OLDER AND BOLDER: BLUECOAT BARREL FINISHED GIN
From Philadelphia Distilling in the USA, Bluecoat Barrel Finished Gin takes its classic American Dry Gin (also available in Singapore) and ages it in an American oak cask for at least three months. This ageing process warmly rounds out the flavours from botanicals like coriander seed, juniper, angelica root and an American citrus blend, and wraps them in cosier notes of vanilla and caramel in each sip.
This mellower, whisky-like gin works well with soda instead of tonic, topped off with garnishes like an orange peel and a sprig of thyme. Its deeper flavours also make a great negroni, and can even be enjoyed neat (if you really want to scrimp on prep time).
CITRUS AND HERB: MELBOURNE DRY GIN
Melbourne Dry Gin from The Melbourne Gin Company is a blend of 11 individually distilled botanicals from their distillery in the Yarra Valley region of Victoria, Australia. Besides the classic gin ingredients such as juniper berries, coriander seed, orris root and cassia bark, local botanicals such as macadamia, honey lemon myrtle and organic navel oranges are also used to create this bright and bold spirit.
The uniquely Aussie flavour notes work well in a gin and tonic topped off with a squeeze of grapefruit along with a garnish of grapefruit zest or sprig of rosemary.
Sidenote: You’ve got to love its oh-so-hipster bottle design with copper accents across a pale cream label. Fortunately, the liquid in the bottle doesn’t fall short on flavour.
JUST JUNIPER: PORTLAND DRY GIN 33
While most distilleries use a number of different botanicals to bring character to their gin, the good people of the New Deal Distillery in Portland, Oregon have taken things in a very singular direction with their Portland Dry Gin 33. This American gin uses only one botanical in its production process: Good ole Juniper berries.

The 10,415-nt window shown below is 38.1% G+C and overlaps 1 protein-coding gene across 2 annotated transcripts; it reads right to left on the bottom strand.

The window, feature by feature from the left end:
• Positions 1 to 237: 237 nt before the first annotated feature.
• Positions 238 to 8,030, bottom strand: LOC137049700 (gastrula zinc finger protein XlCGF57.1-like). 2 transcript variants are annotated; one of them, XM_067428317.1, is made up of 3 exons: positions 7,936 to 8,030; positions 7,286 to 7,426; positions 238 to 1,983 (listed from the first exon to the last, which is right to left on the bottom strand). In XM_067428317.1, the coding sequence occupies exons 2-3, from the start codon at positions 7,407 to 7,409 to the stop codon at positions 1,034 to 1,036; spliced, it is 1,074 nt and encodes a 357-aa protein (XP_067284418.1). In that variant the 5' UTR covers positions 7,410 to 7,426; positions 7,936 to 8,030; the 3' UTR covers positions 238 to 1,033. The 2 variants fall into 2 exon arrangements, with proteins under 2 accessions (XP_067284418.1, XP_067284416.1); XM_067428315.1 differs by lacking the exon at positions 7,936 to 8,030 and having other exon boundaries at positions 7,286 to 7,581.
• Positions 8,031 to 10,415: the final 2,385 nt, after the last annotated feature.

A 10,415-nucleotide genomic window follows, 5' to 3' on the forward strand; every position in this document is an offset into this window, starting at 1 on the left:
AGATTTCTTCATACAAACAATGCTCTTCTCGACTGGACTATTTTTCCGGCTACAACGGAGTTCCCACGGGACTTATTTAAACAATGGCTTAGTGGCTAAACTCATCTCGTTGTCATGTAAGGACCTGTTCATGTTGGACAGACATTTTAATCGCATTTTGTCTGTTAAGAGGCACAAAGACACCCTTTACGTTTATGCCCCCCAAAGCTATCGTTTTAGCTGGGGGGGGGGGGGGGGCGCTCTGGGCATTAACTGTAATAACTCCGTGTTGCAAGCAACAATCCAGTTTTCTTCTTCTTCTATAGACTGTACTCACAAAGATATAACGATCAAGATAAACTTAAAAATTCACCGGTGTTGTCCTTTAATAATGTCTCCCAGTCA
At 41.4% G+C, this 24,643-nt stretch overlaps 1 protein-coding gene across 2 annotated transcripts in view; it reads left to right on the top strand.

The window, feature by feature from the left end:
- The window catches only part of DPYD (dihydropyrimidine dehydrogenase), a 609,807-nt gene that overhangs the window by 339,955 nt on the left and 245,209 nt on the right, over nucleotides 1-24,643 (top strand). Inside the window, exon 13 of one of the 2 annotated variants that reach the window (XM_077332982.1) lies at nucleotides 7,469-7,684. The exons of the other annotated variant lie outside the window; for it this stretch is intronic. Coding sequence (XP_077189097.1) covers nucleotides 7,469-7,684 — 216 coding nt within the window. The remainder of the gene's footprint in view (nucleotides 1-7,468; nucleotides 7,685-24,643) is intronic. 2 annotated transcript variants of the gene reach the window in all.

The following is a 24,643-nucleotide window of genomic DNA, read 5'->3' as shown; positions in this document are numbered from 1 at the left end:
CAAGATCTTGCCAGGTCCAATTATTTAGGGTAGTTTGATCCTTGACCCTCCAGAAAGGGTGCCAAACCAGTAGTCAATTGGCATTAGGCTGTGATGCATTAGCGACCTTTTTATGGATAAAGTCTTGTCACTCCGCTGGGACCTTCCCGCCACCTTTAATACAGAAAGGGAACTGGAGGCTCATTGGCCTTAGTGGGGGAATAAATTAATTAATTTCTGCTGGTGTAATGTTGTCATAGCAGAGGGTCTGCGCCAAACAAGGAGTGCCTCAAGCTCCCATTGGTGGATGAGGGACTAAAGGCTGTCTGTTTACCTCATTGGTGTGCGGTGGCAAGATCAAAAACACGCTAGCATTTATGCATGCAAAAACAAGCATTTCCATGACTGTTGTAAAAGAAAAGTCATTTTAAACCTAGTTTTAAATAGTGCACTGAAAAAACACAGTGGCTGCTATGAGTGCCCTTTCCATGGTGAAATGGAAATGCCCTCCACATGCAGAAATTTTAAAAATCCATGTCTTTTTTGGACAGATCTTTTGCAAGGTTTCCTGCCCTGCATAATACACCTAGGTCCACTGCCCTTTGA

While this certainly makes for a spirit that is juniper-forward in flavour, drinkers will still find curious hints of citrus and grassy notes with each sip, which goes to show just how multifaceted those juniper berries really are in taste.
Perfect for drinkers who are looking for a more modern style of gin that steers away from heavier flavour profiles. Just like the gin, we’d advise keeping the garnish simple with a single well-cut lime slice.
CIDER HOUSE RULES: LE GIN DE CHRISTIAN DROUIN
The Calvados Christian Drouin company has been known through the years for distilling vintage calvados, an apple brandy exclusively made in Normandy, France. And with the rise in gin demand, the company decided to launch its own personal style of gin a few years back.
Leveraging on generations of expertise in creating calvados, Le Gin begins with a neutral spirit blended with distilled apple cider from 30 different cider apple varieties on the family’s estate. Botanicals such cardamom, Brazilian ginger, Madagascan vanilla, rose, almonds, Indonesian cinnamon and juniper berries are then used to accentuate the apple cider notes – for a very unique gin that deserves a second thoughtful sip.
Once you’ve found your way past the turquoise wax seal of the bottle, get a few thin slices of apple or a slice of ginger to garnish. A piece de resistance of a gin.